Congress Debates Fuel Additive MTBE in Energy Bill

  • Playlist
  • Download
  • Embed
    <iframe src="http://www.npr.org/player/embed/4770486/4770487" width="100%" height="290" frameborder="0" scrolling="no" title="NPR embedded audio player">
  • Transcript

Members of the House and Senate meet to discuss differences between their respective energy bills. A provision that helped kill energy bills in previous years is on the chopping block. It would give oil refinerers protection from liability for water contaminated by the fuel additive MTBE.


Members of the House and Senate are meeting to see if they can iron out differences between their respective energy bills. A provision that helped kill previous energy bills is on the chopping block. It would give oil refineries protection from liability for water contaminated by a fuel additive called MTBE. NPR's Elizabeth Shogren reports.


Fuel companies started using MTBE to meet a requirement of the 1990 Clean Air Act. Scott Segal is a fuel industry lobbyist.

Mr. SCOTT SEGAL (Fuel Industry Lobbyist): MTBE technically stands for methyl tertiary butyl ether. It was added to gasoline in the nine smoggiest cities in the United States. It made gasoline burn cleaner. Frankly, it performed as an air pollution control device marvelously.

SHOGREN: But it seeped into groundwater from leaking storage tanks and runoff and polluted at least a couple thousand drinking water systems from California to New Hampshire. MTBE stinks and may cause cancer. Diane VanDe Hei is the executive director of the Association of Metropolitan Water Agencies.

Ms. DIANE VANDE HEI (Executive Director, Association of Metropolitan Water Agencies): In essence, if a well is contaminated with MTBE, you can't use it. It renders water supplies useless.

SHOGREN: She says it will cost these communities tens of billions of dollars to install the treatment systems that can fix the problem. About 150 water agencies are suing MTBE producers and refineries over the cleanup. Erik Olson is a lawyer for the Natural Resources Defense Council.

Mr. ERIK OLSON (Lawyer, Natural Resources Defense Council): The crux of the debate is who should pay. Should it be the oil industry that made billions and billions of dollars off of this and covered up the fact that it caused widespread contamination, or should it be consumers that are getting polluted drinking water? We think that we should just go back to what we learned in kindergarten, which was that when somebody makes a mess, they're responsible for cleaning it up.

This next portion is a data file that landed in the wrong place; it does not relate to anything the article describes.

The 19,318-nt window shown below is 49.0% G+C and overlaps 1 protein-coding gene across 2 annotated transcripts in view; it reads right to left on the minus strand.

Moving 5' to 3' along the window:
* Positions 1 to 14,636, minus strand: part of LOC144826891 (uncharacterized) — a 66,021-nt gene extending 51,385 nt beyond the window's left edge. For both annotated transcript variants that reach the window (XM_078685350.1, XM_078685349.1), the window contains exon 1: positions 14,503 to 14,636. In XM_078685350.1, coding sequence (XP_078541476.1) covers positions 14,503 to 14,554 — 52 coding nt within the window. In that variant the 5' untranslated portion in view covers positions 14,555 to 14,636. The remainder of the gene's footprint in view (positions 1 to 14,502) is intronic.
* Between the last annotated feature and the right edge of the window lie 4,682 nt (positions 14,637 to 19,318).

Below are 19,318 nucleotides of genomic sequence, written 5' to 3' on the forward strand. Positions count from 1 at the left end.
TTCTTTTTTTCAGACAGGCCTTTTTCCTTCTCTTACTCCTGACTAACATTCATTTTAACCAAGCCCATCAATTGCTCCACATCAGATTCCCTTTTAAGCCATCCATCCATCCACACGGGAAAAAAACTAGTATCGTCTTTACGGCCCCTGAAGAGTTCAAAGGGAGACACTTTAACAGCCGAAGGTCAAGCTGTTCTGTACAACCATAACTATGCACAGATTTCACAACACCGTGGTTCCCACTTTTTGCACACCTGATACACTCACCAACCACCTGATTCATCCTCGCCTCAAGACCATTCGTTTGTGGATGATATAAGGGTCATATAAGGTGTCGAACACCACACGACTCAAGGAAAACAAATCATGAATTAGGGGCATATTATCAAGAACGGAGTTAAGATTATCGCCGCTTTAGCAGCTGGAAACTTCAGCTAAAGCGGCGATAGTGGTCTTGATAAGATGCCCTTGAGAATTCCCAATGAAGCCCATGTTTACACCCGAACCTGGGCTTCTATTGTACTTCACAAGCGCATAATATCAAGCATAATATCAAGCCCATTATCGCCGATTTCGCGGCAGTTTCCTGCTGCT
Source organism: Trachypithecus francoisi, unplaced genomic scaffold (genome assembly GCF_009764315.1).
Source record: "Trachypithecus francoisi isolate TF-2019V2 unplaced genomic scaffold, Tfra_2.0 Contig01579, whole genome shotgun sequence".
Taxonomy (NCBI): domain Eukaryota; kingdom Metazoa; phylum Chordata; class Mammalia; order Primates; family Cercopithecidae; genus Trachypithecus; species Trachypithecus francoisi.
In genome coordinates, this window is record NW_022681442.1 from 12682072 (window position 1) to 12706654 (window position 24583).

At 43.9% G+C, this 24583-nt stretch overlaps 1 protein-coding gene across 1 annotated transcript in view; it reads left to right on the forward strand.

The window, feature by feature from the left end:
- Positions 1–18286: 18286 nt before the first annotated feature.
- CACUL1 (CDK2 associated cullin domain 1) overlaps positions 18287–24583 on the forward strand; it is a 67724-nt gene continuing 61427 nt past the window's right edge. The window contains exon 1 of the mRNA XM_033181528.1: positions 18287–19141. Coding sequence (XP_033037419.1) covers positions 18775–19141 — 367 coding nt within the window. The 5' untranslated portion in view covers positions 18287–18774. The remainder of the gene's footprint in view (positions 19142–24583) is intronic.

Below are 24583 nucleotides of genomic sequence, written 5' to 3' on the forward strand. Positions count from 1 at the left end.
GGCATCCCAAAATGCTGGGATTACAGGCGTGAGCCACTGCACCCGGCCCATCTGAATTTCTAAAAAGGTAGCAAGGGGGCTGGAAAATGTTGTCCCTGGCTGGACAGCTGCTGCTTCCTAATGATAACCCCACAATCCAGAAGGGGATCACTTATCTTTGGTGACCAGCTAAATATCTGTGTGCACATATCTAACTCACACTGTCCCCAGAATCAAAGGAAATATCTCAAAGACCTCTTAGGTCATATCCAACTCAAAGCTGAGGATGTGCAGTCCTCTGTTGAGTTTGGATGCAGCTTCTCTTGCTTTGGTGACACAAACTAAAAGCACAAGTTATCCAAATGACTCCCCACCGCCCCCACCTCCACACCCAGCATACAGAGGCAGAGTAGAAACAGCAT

SHOGREN: The industry argues it's not responsible. Lobbyist Scott Segal.

Mr. SEGAL: The recipe for reformulated gasoline was essentially dictated by the federal government, and as a result, it makes little sense to say, `Let's sue for the manufacture of this product that the government required.'

Mr. OLSON: It's entirely false to say that the oil industry was forced to use MTBE.

SHOGREN: Again, NRDC's Erik Olson.

Mr. OLSON: What Congress said was that the industry had to add oxygenates or something that adds oxygen to the gasoline, and left it up to the free market to decide what oxygenates would be added.

SHOGREN: Even so, the House included liability protection for the industry in its version of the energy bill, but the Senate refused to include that provision. Representative Joe Barton, chairman of the Energy Bill Conference Committee, tried to broker a compromise. It would have made industry pay for a cleanup fund in exchange for liability protection. The water agencies didn't like that idea, and neither did the industry. Segal says it would have cost the industry more than $6 billion.

Mr. SEGAL: That was well in excess of anticipated litigation exposure and just frankly was a deal too rich for industry to embrace.

SHOGREN: The refineries and producers are still lobbying behind the scenes to get the so-called safe harbor provision reinserted in the bill. Barring that, they hope Congress will send the cases to federal courts, where they expect better outcomes. Elizabeth Shogren, NPR News, Washington.

Copyright © 2005 NPR. All rights reserved. Visit our website terms of use and permissions pages at www.npr.org for further information.

NPR transcripts are created on a rush deadline by a contractor for NPR, and accuracy and availability may vary. This text may not be in its final form and may be updated or revised in the future. Please be aware that the authoritative record of NPR’s programming is the audio.



Please keep your community civil. All comments must follow the NPR.org Community rules and terms of use, and will be moderated prior to posting. NPR reserves the right to use the comments we receive, in whole or in part, and to use the commenter's name and location, in any medium. See also the Terms of Use, Privacy Policy and Community FAQ.

NPR thanks our sponsors

Become an NPR sponsor

Support comes from